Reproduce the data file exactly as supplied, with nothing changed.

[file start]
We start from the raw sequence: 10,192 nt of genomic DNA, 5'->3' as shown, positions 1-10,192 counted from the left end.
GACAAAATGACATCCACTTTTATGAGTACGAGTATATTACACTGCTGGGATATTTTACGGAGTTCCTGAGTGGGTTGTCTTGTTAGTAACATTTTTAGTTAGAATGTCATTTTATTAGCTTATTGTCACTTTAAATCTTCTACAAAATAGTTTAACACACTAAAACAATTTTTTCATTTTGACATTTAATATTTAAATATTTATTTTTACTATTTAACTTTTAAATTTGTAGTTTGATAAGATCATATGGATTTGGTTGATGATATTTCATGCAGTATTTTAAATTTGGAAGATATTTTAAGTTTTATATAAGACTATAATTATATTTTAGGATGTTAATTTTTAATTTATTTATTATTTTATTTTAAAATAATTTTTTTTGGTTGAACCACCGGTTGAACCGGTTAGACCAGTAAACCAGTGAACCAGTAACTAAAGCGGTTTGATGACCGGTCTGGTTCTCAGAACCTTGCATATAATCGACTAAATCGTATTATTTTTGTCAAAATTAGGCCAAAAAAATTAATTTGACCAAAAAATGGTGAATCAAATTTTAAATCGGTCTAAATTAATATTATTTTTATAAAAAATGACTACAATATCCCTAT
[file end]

We start from the raw sequence: 10,192 nt of genomic DNA, 5'->3' as shown, positions 1-10,192 counted from the left end.
GACAAAATGACATCCACTTTTATGAGTACGAGTATATTACACTGCTGGGATATTTTACGGAGTTCCTGAGTGGGTTGTCTTGTTAGTAACATTTTTAGTTAGAATGTCATTTTATTAGCTTATTGTCACTTTAAATCTTCTACAAAATAGTTTAACACACTAAAACAATTTTTTCATTTTGACATTTAATATTTAAATATTTATTTTTACTATTTAACTTTTAAATTTGTAGTTTGATAAGATCATATGGATTTGGTTGATGATATTTCATGCAGTATTTTAAATTTGGAAGATATTTTAAGTTTTATATAAGACTATAATTATATTTTAGGATGTTAATTTTTAATTTATTTATTATTTTATTTTAAAATAATTTTTTTTGGTTGAACCACCGGTTGAACCGGTTAGACCAGTAAACCAGTGAACCAGTAACTAAAGCGGTTTGATGACCGGTCTGGTTCTCAGAACCTTGCATATAATCGACTAAATCGTATTATTTTTGTCAAAATTAGGCCAAAAAAATTAATTTGACCAAAAAATGGTGAATCAAATTTTAAATCGGTCTAAATTAATATTATTTTTATAAAAAATGACTACAATATCCCTAT